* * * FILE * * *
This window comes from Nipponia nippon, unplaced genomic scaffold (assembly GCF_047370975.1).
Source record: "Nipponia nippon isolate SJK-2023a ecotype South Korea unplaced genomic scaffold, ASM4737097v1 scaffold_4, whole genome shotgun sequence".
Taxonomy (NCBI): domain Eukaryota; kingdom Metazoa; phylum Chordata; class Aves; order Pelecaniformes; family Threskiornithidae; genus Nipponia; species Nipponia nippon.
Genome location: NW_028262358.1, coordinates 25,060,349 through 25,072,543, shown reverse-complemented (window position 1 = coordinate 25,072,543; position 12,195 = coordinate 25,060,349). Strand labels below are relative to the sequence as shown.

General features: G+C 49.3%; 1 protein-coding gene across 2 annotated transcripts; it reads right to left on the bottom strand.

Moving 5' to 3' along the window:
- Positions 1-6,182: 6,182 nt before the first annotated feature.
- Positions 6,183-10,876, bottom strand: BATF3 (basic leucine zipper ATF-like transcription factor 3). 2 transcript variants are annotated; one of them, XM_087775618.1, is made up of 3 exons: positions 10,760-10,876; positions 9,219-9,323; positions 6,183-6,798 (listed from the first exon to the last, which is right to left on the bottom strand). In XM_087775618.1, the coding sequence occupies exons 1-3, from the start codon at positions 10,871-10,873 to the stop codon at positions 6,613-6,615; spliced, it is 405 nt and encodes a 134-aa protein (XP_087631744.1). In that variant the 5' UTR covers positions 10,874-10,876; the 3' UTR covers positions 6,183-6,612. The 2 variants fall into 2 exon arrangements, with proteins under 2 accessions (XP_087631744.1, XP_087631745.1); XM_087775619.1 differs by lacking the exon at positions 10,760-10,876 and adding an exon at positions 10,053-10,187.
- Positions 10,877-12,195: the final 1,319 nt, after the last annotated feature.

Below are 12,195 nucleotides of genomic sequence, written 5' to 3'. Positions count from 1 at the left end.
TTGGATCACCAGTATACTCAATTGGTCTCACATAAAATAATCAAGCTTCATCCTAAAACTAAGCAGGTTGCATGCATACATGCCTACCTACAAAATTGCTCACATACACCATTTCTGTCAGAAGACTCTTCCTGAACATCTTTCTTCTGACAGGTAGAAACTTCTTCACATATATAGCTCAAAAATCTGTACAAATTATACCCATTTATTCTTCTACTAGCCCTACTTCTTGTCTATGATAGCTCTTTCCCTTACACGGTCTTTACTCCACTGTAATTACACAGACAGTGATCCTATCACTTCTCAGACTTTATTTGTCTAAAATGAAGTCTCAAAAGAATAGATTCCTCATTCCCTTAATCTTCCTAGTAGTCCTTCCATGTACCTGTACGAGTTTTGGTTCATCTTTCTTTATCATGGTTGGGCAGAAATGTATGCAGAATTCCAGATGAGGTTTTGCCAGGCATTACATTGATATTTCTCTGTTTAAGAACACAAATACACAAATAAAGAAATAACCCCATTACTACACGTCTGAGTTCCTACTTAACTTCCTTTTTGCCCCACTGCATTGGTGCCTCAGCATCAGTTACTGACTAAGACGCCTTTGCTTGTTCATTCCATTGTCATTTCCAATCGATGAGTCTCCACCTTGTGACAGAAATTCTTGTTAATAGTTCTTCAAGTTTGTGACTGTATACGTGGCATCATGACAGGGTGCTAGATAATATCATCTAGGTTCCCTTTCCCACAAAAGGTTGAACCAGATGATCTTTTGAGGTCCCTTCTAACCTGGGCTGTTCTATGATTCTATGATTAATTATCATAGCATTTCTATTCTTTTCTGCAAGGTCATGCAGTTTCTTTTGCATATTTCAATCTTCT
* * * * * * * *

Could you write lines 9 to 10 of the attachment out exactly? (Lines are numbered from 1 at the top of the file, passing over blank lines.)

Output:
- Positions 10,877-12,195: the final 1,319 nt, after the last annotated feature.

Below are 12,195 nucleotides of genomic sequence, written 5' to 3'. Positions count from 1 at the left end.